About this author
Zack Lynch is author of The Neuro Revolution: How Brain Science Is Changing Our World (St. Martin's Press, July 2009).
He is the founder and executive director of the Neurotechnology Industry Organization (NIO) and co-founder of NeuroInsights. He serves on the advisory boards of the McGovern Institute for Brain Research at MIT, the Center for Neuroeconomic Studies, Science Progress, and SocialText, a social software company. Please send newsworthy items or feedback - to Zack Lynch.
Follow me on Twitter at @neurorev
Receive by email

TNRCoverWeb120.jpg Buy on Amazon
In the Pipeline: Don't miss Derek Lowe's excellent commentary on drug discovery and the pharma industry in general at In the Pipeline

Brain Waves

« Nature offers best of PET and MRI papers free | Main | Neuroethics Resources »

June 18, 2007

Why Giving Feels Good - Your Charitable Brain

Email This Entry

Posted by Zack Lynch

nico_11caudate.jpgThat good feeling you get by writing a check to your favorite charity could be your brain patting itself on the back, writes Robert Mitchum of the Chicago Tribune while reporting on a recent study published in the journal Science.

"Economic models would suggest "only Bill Gates or Warren Buffett should be making contributions, and everyone else should just free-ride," said one of the authors, economics professor William Harbaugh. "But that doesn't happen; there's high participation, where even low-income people are giving away a portion of their income."

In the study, female college students were given $100, then told either that a mandatory transfer would go from their account to a local food bank or that they could make a voluntary donation to the same charity. At the end of the study, the women were allowed to keep the remainder of the money.

Using MRI, the investigators found that both mandatory and voluntary transfers increased activity in brain areas called the nucleus accumbens and the caudate nucleus. These areas have previously been associated with the brain's response to rewarding stimuli, such as taking street drugs or viewing pictures of loved ones. The reward reaction was more intense with the voluntary giving.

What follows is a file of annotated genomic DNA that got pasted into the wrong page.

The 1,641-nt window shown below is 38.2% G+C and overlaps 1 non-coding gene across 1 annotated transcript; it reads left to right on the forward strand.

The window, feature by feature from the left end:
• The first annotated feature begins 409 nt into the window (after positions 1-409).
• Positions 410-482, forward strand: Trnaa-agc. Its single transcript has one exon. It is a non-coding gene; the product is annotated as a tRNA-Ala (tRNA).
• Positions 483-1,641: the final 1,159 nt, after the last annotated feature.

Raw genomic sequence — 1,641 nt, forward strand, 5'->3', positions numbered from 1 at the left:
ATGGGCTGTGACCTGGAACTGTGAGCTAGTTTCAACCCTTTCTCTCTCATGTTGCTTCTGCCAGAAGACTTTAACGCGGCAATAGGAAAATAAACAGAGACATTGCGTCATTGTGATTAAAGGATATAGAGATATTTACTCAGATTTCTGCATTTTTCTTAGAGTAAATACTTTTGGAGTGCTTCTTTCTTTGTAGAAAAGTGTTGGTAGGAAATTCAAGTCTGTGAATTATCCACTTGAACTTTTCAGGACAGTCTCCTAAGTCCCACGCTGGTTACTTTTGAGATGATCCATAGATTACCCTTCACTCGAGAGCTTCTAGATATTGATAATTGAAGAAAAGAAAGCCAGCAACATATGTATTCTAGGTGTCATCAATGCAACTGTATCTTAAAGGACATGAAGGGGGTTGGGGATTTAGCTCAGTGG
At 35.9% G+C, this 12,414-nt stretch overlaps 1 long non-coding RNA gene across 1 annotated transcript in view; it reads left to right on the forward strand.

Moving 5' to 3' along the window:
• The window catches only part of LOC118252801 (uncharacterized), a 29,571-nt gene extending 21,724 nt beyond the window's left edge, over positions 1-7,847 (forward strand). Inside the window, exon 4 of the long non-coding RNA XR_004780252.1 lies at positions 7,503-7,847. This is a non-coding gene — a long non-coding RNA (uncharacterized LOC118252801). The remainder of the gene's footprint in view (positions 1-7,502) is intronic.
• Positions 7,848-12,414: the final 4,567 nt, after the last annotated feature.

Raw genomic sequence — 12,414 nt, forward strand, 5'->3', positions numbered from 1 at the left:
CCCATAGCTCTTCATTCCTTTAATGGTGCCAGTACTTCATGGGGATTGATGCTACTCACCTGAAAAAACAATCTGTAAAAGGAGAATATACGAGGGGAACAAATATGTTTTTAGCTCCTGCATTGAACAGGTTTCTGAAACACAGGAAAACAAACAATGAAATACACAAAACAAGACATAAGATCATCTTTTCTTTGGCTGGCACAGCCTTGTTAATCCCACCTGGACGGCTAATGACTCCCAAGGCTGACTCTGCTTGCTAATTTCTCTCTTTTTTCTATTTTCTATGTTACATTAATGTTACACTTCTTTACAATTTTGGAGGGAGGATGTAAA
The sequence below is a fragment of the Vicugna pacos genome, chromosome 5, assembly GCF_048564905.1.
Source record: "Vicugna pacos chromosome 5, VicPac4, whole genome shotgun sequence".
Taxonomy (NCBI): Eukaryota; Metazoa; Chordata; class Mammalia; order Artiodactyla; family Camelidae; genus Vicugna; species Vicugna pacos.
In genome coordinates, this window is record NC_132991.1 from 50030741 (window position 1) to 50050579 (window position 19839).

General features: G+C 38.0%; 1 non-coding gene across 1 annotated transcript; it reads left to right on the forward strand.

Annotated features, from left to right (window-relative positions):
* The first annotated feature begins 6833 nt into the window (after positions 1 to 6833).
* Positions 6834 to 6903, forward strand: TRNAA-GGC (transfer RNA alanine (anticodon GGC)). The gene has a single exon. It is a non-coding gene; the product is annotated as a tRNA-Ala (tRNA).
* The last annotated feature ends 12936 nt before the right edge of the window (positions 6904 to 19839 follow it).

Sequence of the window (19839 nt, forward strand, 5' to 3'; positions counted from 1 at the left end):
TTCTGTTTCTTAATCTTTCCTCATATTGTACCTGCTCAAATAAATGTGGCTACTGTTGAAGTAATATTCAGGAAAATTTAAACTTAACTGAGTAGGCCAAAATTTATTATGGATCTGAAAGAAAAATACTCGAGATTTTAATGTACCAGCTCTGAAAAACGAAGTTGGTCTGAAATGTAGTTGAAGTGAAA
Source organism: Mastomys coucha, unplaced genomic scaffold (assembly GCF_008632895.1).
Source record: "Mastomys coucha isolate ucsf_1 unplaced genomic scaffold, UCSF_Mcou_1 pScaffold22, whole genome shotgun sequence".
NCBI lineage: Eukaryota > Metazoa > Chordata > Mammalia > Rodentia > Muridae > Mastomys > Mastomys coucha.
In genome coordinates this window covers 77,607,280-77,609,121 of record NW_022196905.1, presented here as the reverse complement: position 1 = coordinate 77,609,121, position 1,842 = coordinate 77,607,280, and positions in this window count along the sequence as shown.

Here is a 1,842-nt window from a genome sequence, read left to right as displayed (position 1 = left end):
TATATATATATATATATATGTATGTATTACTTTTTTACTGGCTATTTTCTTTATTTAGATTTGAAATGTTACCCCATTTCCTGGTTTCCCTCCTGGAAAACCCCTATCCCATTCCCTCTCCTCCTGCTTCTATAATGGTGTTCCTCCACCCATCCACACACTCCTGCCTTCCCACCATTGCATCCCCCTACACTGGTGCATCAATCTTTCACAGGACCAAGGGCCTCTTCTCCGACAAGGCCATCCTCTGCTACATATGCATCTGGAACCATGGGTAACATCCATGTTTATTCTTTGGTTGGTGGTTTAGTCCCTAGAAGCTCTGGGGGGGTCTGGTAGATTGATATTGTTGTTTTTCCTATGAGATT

In the Oregon study, not all brains showed an equal tendency toward generous behavior. Test subjects whose reward centers reacted more strongly to receiving money were less willing to make donations. "The brain is directly telling us, 'I like the food bank more than I like me,' or the other way around and can tell you who's going to give," said Colin Camerer, economics professor at the California Institute of Technology. "That's pretty cool."

Paul Zak of the Center for Neuroeconomics Studies at Claremont Graduate University, commented, "Economists have always been shocked [by unselfish altruism], and now we have a reason for it: It feels good to do this." But Zak wisely warned against drawing broad conclusions based upon this limited sample. "They picked female college students in Eugene, Ore., a very politically liberal place in which students have money, and are giving to a food bank -- who cannot like that? If I go to Tennessee and say the donation is going to an abortion clinic, it's a whole different ballgame."

Comments (0) + TrackBacks (0) | Category: Neuroeconomics


Email this entry to:

Your email address:

Message (optional):

Chinese Cover of The Neuro Revolution
The Neuro Revolution Lands In China
How Neuroscience Will Change the World - My Interview on
Neuroscience Hearing on Capitol Hill Wednesday Sept 29, 2pm
The Neuro Revolution Published in Japan as "Neuro Wars"
Neurotech 2010: Translational Researchers Highlight Innovation
The Neuro Revolution in China Progressing
Speakers for Neurotech 2010 - Boston, May 19-20